In Christian Ethics and Human Nature Terence Penelhum identifies the characteristics that set Christian ethics apart from secular ethics in a world that commonly thinks it has adopted Christian principles. He traces the Christian understanding of human nature to it's roots in basic Christian teaching, and compares that view with the views of other religions. Finally, Penelhum suggests that the Christian perspective of human nature should incorporate our place in the natural world as a whole. Throughout the book, Penelhum places Christian ethics in dialogue with science, psychology, and religious pluralism in a way that challenges the reader to rethink traditional ideas about Christian ethics and the nature of being human.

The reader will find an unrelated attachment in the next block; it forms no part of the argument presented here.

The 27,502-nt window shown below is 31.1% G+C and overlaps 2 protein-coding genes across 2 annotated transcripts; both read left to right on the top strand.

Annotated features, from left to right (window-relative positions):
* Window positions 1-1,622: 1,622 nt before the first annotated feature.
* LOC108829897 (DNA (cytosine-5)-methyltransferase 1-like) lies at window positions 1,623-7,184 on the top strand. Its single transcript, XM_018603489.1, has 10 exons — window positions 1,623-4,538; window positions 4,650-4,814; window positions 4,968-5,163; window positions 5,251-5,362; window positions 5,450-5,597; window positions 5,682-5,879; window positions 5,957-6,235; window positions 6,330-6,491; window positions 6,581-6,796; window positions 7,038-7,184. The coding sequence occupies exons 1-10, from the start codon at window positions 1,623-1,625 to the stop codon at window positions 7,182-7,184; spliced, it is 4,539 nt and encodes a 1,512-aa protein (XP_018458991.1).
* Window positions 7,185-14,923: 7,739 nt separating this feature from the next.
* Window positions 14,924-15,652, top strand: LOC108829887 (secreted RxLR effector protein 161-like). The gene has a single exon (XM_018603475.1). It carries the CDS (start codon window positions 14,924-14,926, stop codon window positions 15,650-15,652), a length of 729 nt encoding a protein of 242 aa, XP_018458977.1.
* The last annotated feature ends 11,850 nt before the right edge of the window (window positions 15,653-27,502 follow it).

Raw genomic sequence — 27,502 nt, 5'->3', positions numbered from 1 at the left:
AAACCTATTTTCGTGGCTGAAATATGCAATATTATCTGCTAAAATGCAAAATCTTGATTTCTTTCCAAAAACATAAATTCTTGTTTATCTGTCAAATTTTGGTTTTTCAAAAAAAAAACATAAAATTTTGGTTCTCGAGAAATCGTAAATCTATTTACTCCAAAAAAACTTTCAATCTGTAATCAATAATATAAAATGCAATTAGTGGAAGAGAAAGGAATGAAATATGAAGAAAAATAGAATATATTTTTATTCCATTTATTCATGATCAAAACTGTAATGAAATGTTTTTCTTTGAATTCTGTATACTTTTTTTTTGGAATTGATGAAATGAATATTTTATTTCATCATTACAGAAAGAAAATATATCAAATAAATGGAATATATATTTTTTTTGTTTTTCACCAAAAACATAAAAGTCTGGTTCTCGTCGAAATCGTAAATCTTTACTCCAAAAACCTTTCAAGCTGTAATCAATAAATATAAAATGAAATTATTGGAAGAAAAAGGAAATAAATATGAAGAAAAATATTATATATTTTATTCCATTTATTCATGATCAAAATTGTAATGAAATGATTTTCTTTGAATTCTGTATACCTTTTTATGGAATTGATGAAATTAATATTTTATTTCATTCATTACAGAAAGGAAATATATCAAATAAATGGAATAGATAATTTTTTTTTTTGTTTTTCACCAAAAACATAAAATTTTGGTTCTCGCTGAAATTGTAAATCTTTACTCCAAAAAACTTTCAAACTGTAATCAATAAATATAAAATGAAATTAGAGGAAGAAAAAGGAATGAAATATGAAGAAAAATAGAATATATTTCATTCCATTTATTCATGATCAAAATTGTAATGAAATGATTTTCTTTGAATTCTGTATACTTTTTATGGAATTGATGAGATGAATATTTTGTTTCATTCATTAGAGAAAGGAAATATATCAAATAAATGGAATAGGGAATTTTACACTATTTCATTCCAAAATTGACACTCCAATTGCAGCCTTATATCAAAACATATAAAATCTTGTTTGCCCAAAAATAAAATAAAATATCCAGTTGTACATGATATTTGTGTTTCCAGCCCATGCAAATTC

Originally delivered as the John Albert Hall Lectures in 1999, these essays examine the relationship between the secular view of human nature and Christian views of human nature. Having done so, the essays go on to explore the ways that the differences between the two views affect the ethics that inform both Christian activity and non-Christian activity. The author sets out first to identify characteristics that distinguish Christian ethics from secular ethics in a world that commonly sees itself as having adopted Christian ethics. Second, Penelhum analyzes the understanding of human nature that is implied by Christian ethics. Third, he identifies the ways that the Christian view of human nature responds to other religions' views of human nature. Finally, he identifies how the Christian view of human nature ought to be affected by the recognition that human nature is a part of Nature as a whole. Throughout the book, Penelhum places Christian ethics in dialogue with science, psychology, and religious pluralism in an engaging and highly productive way. Terence Penelhum is Professor Emeritus in the Department of Religious Studies at the University of Calgary. He is the author of God and Skepticism.
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